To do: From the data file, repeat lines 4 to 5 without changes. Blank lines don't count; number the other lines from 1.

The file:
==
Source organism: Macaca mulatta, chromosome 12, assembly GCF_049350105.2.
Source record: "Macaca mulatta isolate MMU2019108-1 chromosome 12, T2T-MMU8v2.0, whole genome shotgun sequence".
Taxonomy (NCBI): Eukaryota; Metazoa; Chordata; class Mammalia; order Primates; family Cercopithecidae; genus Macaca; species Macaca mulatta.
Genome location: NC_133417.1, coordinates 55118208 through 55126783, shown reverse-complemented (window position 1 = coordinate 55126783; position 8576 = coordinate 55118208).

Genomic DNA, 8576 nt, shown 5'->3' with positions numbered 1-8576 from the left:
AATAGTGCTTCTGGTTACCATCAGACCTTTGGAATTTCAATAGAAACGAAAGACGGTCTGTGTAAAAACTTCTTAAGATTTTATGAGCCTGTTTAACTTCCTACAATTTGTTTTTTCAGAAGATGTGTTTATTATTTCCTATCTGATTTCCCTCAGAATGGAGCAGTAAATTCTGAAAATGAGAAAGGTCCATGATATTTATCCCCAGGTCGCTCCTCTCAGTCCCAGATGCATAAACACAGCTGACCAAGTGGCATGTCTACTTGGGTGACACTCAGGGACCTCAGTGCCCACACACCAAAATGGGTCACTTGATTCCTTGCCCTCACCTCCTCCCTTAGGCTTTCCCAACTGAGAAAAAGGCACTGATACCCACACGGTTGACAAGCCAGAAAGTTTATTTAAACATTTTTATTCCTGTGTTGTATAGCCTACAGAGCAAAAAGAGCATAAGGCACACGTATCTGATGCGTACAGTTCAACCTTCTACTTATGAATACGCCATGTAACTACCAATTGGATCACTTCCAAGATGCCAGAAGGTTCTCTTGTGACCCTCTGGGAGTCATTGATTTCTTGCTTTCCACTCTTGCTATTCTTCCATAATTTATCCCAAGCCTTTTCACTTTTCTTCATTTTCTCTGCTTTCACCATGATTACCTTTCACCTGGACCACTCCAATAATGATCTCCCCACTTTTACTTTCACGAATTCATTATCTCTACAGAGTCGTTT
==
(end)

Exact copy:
Genome location: NC_133417.1, coordinates 55118208 through 55126783, shown reverse-complemented (window position 1 = coordinate 55126783; position 8576 = coordinate 55118208).

Genomic DNA, 8576 nt, shown 5'->3' with positions numbered 1-8576 from the left: